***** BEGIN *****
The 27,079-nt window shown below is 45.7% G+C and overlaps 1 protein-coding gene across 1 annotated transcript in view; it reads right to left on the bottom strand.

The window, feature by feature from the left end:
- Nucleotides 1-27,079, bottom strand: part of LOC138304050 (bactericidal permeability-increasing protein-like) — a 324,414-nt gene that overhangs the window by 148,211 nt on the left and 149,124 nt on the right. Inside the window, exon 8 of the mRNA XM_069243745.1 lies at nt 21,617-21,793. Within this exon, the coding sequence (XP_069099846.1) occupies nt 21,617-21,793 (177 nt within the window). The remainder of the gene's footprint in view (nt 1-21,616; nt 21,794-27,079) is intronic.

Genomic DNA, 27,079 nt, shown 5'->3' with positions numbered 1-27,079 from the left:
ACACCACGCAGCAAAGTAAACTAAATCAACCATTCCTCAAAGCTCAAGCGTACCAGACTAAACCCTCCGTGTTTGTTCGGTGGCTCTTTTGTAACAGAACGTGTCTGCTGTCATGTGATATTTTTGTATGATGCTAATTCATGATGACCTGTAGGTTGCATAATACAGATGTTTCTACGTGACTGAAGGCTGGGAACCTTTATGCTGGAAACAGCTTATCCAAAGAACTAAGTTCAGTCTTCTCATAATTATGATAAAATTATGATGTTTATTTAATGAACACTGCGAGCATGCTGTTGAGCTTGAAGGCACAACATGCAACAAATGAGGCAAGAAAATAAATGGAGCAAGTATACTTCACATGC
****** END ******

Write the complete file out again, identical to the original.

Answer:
The 27,079-nt window shown below is 45.7% G+C and overlaps 1 protein-coding gene across 1 annotated transcript in view; it reads right to left on the bottom strand.

The window, feature by feature from the left end:
- Nucleotides 1-27,079, bottom strand: part of LOC138304050 (bactericidal permeability-increasing protein-like) — a 324,414-nt gene that overhangs the window by 148,211 nt on the left and 149,124 nt on the right. Inside the window, exon 8 of the mRNA XM_069243745.1 lies at nt 21,617-21,793. Within this exon, the coding sequence (XP_069099846.1) occupies nt 21,617-21,793 (177 nt within the window). The remainder of the gene's footprint in view (nt 1-21,616; nt 21,794-27,079) is intronic.

Genomic DNA, 27,079 nt, shown 5'->3' with positions numbered 1-27,079 from the left:
ACACCACGCAGCAAAGTAAACTAAATCAACCATTCCTCAAAGCTCAAGCGTACCAGACTAAACCCTCCGTGTTTGTTCGGTGGCTCTTTTGTAACAGAACGTGTCTGCTGTCATGTGATATTTTTGTATGATGCTAATTCATGATGACCTGTAGGTTGCATAATACAGATGTTTCTACGTGACTGAAGGCTGGGAACCTTTATGCTGGAAACAGCTTATCCAAAGAACTAAGTTCAGTCTTCTCATAATTATGATAAAATTATGATGTTTATTTAATGAACACTGCGAGCATGCTGTTGAGCTTGAAGGCACAACATGCAACAAATGAGGCAAGAAAATAAATGGAGCAAGTATACTTCACATGC